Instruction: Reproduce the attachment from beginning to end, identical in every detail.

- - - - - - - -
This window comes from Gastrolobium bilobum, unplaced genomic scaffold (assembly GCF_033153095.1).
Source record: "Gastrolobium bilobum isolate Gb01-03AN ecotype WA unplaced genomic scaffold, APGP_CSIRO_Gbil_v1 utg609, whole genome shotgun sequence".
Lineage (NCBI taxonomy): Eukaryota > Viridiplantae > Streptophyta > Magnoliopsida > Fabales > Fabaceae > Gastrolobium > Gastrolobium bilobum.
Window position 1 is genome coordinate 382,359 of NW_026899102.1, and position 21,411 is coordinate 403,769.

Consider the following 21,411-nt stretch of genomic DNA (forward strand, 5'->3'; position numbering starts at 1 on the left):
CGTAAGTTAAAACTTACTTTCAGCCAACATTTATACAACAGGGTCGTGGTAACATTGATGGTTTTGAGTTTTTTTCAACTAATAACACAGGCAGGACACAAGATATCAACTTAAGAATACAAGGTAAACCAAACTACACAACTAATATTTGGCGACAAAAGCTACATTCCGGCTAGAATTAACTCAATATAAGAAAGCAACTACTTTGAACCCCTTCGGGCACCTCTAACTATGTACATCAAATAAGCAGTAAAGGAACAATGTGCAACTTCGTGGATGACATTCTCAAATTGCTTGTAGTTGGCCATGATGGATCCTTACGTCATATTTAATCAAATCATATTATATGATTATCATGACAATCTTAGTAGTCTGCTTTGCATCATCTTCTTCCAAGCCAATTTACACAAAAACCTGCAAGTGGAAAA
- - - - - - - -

This window comes from Gastrolobium bilobum, unplaced genomic scaffold (assembly GCF_033153095.1).
Source record: "Gastrolobium bilobum isolate Gb01-03AN ecotype WA unplaced genomic scaffold, APGP_CSIRO_Gbil_v1 utg609, whole genome shotgun sequence".
Lineage (NCBI taxonomy): Eukaryota > Viridiplantae > Streptophyta > Magnoliopsida > Fabales > Fabaceae > Gastrolobium > Gastrolobium bilobum.
Window position 1 is genome coordinate 382,359 of NW_026899102.1, and position 21,411 is coordinate 403,769.

Consider the following 21,411-nt stretch of genomic DNA (forward strand, 5'->3'; position numbering starts at 1 on the left):
CGTAAGTTAAAACTTACTTTCAGCCAACATTTATACAACAGGGTCGTGGTAACATTGATGGTTTTGAGTTTTTTTCAACTAATAACACAGGCAGGACACAAGATATCAACTTAAGAATACAAGGTAAACCAAACTACACAACTAATATTTGGCGACAAAAGCTACATTCCGGCTAGAATTAACTCAATATAAGAAAGCAACTACTTTGAACCCCTTCGGGCACCTCTAACTATGTACATCAAATAAGCAGTAAAGGAACAATGTGCAACTTCGTGGATGACATTCTCAAATTGCTTGTAGTTGGCCATGATGGATCCTTACGTCATATTTAATCAAATCATATTATATGATTATCATGACAATCTTAGTAGTCTGCTTTGCATCATCTTCTTCCAAGCCAATTTACACAAAAACCTGCAAGTGGAAAA